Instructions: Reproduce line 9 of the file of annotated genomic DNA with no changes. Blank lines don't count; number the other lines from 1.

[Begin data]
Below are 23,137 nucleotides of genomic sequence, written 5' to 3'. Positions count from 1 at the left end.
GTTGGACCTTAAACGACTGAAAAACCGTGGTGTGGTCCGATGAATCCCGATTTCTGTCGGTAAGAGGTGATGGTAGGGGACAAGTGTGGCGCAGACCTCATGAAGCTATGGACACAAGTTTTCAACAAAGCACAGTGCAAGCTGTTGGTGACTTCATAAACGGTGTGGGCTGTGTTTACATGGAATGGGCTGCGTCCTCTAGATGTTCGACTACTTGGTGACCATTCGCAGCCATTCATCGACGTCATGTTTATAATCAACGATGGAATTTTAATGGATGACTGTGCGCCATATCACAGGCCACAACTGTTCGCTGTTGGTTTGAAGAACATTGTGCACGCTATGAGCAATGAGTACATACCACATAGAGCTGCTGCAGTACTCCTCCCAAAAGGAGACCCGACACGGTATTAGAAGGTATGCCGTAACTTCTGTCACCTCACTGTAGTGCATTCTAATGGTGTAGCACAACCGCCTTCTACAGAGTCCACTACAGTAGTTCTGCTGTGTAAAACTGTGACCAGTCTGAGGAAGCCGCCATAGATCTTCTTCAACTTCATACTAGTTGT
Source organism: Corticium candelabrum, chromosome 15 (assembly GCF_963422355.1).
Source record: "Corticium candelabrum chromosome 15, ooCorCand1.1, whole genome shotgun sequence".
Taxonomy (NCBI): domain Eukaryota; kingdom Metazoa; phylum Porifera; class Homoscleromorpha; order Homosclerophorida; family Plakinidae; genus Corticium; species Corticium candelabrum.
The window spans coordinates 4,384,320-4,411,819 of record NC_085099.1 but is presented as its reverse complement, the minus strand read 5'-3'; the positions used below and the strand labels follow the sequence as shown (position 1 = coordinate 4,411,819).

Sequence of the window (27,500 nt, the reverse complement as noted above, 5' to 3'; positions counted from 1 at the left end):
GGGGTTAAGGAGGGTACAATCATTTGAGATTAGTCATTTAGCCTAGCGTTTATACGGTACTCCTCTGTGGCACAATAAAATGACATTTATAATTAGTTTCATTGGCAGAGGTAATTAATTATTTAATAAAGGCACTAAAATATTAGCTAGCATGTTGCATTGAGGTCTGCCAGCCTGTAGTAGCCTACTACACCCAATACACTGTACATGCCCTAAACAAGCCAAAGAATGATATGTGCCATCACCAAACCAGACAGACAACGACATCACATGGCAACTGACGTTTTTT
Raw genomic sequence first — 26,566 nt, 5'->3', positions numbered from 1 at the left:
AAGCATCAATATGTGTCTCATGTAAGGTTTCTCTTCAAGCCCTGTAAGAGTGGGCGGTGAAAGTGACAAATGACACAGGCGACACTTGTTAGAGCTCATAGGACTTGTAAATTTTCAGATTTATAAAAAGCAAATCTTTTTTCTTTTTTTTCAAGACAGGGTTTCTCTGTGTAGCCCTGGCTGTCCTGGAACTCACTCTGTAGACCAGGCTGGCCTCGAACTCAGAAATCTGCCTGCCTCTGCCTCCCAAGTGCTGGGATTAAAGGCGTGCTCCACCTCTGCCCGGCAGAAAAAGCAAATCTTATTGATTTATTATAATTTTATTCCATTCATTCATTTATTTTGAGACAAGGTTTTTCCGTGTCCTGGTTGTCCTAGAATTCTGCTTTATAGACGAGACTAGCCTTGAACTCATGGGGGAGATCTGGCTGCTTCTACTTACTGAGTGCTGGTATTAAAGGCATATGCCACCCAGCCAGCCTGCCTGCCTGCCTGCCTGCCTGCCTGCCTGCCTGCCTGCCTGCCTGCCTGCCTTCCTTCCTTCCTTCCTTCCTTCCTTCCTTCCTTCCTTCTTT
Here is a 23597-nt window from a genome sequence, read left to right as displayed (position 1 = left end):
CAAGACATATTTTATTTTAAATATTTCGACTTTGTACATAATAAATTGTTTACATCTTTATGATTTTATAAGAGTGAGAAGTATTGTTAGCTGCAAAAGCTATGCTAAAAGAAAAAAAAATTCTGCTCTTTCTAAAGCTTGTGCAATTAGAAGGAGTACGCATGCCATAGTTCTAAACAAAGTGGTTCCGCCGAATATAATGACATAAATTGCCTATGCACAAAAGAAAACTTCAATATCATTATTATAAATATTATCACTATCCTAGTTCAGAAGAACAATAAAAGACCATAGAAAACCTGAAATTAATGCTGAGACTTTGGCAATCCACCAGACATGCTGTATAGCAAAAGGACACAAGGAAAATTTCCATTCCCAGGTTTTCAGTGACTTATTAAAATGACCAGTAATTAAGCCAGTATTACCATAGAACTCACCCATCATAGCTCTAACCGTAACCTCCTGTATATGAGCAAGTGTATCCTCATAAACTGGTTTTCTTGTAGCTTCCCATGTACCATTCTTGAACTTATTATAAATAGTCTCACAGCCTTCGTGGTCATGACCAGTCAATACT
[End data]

Raw genomic sequence first — 26,566 nt, 5'->3', positions numbered from 1 at the left: